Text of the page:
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24 August 2011 @ 05:52 pm
My family history  
I wrote in Facebook a while back about not necessarily being proud of my family, so it may seem odd that I'm going to write a whole entry about the research my father did into our genealogy. Nonetheless, there's some neat stuff in here.


The one I usually remember is a Revolutionary War veteran. In his own words:

"I Abiathar Evans of Pawlet in the County of Rutland & State of Vermont in the seventy sixth year of my age depose declare & say that I served in the cause of Independence from Lexington Battle till the Month of March AD 1777 at which time I enlisted into the Company commanded by Captain David Parsons in Col. Charles Webb's Regiment during the continuation[?] of the War to fight against the common Enemy & soon after obtained a sergent's Warrant Connecticut line & served faithfully as sergent till peace was proclaimed & did not receive my discharge till the Month of June AD 1784 having served one year more than my term of enlistment. My discharge has been lost for many years. I furthermore depose & say that I am reduced to a state of extreme indigence & Stand in passing need of assistance from my Country for support. Dated at Puttney in the County & State as above this 17th day of April AD 1818. Abiathar Evans"

They ended up giving him $96 a year (about $1200 a year in modern money). The reference to Lexington probably doesn't mean he was actually there, just that he joined up as soon as he heard the news or was a militia member who was called into service after the news arrived. He spent the winter at Valley Forge and is on the official roll of those who did so (though as "Abiathar Evens"). He was apparently paid in pounds until 1779, after which he was paid in American dollars--$17 30/90 a month (whatever that means).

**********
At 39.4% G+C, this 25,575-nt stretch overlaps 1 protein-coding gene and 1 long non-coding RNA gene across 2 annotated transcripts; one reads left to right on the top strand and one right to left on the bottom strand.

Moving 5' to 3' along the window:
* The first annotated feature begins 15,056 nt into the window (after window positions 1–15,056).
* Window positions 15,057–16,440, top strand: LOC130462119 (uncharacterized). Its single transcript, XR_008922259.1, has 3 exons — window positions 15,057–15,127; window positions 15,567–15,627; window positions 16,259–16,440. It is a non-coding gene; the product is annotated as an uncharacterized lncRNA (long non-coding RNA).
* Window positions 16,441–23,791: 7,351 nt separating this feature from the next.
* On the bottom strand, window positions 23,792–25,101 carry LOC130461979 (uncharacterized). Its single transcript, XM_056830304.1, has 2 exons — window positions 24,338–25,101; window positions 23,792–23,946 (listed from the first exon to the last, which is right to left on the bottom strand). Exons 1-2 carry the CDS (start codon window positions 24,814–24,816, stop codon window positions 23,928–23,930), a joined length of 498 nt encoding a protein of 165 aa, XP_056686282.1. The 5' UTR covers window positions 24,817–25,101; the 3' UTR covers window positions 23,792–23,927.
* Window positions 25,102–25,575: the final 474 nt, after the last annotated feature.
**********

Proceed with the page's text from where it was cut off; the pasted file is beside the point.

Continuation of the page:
Evans is kind of the ur-family name. It's not the oldest from the descendants we know of, but when we have family reunions, most of the people there were descended from the three Evans sisters, so it's the Evans family reunion.

As for Pitt, that comes from Alfred Pitt, originally of Gloucestershire, who immigrated to America on the White Star Line in 1877, moved to Wisconsin and found work on a farm there, and married the farmer's daughter. Basically your classic American success story. He also apparently had red hair, which is probably where my and my sister's red hair comes from. He's my great-great-great-grandfather. His descendants kept moving west until they ended up in California. My father came back east (to work at Fermilab, originally), and my uncle lives in Seattle.

Before that, my family's been in America since the beginning of English settlement. My first ancestor to set foot here was John Alden, who came over on the Mayflower, of "Why don't you speak for yourself, John Alden?" fame.[1] I'm descended from him through my paternal grandmother, making him my great-great-great-great-great-great-great-grandfather. The connection is somewhat tenuous, since we aren't sure about John Alden's grandchildren's connection to my great-great-great-great-grandmother, but it is officially accepted by the Alden Kindred of America (scroll down to Elizabeth Chaulker).

The Butlers (who I'm related to, but not descended from) have a lot of interesting incidents as well, a lot of which are because they were early converts to Mormonism. There's John Lowe Butler, who I've written about before (he wrote an autobiography which I managed to track down a copy of for my father, fortunately for less than it costs at that link). He had eight wives, was a member of Joseph Smith's "lifeguard," was expelled with the other Mormons and made the trip to Utah, fought off a couple mobs, etc. Quite eventful. I really need to read that autobiography some time...